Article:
Bridget Jones’s Diary is a movie developed from a Helen Fielding novel of 1996 with the same name. The novel is written in form of a personal diary that chronicles a year in the life of a woman living in London who is in her thirties, working and single Bridget Jones. The movie stars Renee Zellweger as Bridget Jones, Collin Firth as Mark Darcy and Hugh Grant as Daniel Cleaver. The plot of the movie revolves around Bridget’s love life. She is a romantic and single woman who is surrounded by married people. Among her worries is to die unnoticed as a single woman as she is living her thirties still single. Bridget gets involved in two romantic relationships one of which is with Daniel Cleaver her boss at work and a womanizer and Mark Darcy, her childhood friend.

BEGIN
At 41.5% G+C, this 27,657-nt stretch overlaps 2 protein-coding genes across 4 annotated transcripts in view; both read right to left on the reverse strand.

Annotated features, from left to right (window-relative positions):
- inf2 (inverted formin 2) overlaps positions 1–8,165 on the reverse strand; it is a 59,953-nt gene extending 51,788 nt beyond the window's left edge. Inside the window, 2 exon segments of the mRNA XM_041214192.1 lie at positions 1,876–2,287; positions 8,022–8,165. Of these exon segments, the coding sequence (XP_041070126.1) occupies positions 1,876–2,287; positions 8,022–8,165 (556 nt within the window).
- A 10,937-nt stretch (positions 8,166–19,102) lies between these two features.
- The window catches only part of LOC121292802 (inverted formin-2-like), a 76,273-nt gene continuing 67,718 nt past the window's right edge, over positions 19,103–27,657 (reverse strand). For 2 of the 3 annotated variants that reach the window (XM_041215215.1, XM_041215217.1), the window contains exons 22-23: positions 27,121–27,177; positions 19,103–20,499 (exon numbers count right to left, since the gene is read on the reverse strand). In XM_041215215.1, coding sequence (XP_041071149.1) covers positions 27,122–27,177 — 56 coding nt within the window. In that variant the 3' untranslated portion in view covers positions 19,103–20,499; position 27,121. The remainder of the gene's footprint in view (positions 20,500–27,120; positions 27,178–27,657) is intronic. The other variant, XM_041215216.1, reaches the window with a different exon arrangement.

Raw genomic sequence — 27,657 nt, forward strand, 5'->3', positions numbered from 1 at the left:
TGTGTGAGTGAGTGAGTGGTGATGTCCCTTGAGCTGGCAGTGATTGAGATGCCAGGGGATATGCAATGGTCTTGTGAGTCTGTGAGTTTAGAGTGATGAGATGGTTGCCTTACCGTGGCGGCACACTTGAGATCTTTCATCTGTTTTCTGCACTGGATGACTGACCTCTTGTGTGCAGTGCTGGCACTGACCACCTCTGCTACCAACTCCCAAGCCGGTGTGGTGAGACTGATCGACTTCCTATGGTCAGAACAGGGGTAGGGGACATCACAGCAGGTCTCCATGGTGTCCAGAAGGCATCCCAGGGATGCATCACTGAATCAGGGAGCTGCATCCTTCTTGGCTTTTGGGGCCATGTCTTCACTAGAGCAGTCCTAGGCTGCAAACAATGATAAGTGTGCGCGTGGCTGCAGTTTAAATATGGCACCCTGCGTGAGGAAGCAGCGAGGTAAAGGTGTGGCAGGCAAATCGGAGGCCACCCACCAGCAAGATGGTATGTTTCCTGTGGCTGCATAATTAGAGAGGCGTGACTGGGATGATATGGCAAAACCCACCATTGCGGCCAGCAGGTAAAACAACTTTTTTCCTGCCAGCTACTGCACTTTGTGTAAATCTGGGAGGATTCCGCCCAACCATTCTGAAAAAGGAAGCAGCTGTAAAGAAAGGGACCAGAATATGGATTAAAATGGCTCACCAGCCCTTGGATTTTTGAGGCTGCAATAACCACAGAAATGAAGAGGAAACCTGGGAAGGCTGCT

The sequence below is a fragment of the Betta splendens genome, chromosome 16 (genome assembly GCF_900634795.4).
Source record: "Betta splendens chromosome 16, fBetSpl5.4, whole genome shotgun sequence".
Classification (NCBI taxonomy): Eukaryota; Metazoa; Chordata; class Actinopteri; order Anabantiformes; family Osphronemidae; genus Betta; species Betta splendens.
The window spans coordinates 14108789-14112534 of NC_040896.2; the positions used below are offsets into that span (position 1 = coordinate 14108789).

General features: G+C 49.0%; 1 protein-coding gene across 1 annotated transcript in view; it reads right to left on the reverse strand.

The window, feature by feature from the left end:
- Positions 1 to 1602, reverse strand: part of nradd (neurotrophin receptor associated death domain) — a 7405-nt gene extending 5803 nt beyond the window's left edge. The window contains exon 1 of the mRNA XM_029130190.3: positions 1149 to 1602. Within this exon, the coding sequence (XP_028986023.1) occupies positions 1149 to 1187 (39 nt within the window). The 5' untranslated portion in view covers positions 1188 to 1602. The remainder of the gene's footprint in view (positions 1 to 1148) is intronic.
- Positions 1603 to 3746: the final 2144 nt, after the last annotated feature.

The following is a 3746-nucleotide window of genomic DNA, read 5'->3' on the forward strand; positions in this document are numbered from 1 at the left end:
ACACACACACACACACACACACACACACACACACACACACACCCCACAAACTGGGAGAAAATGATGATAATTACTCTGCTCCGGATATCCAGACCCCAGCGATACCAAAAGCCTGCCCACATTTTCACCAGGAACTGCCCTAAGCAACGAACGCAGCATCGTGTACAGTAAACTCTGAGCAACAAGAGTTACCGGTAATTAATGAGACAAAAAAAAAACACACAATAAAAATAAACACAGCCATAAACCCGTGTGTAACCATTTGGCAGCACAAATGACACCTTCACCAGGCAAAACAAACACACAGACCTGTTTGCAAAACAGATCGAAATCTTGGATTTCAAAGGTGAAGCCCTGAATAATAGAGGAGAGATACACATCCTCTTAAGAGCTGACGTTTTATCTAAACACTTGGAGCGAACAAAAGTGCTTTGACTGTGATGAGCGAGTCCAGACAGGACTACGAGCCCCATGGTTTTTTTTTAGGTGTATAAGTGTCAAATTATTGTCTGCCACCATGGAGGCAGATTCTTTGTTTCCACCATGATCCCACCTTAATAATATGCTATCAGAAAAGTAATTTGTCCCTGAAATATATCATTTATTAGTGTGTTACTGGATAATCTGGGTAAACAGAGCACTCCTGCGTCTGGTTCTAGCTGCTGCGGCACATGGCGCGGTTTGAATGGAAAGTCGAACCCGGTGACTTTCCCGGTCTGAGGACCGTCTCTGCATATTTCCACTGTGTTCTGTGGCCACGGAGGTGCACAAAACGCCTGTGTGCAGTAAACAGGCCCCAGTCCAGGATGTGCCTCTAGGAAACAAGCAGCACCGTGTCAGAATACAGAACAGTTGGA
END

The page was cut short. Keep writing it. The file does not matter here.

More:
In the film, Bridget Jones is keen to pursue dreams of romance where she tries to find herself a suitable husband, to get married and have children despite the feminism. She is a reassuringly feminine girl who is not really career minded. The film celebrates an endearing femininity where it tries to assert that old-fashion femininity of right to drink and smoke, be economically independent and sexual freedom can still be retrieved. The film is important in inspiration of a feminist style and it articulates a distinctively post feminist sensibility (McRobbie 12). The sensibility here is characterized by the entanglement of anti feminist and feminist discussions where feminist ideas are drawn on and renounced. There is stressing of the guilt necessity of being a feminist so as to avoid humiliation and on the other hand the naturalization of the unattractiveness linked to feminism. In the movie, feminism is portrayed as potentially empowering and important. However, it is also portrayed as ultimately worthless, inauthentic and punitive except in as much as it may assist in securing a husband.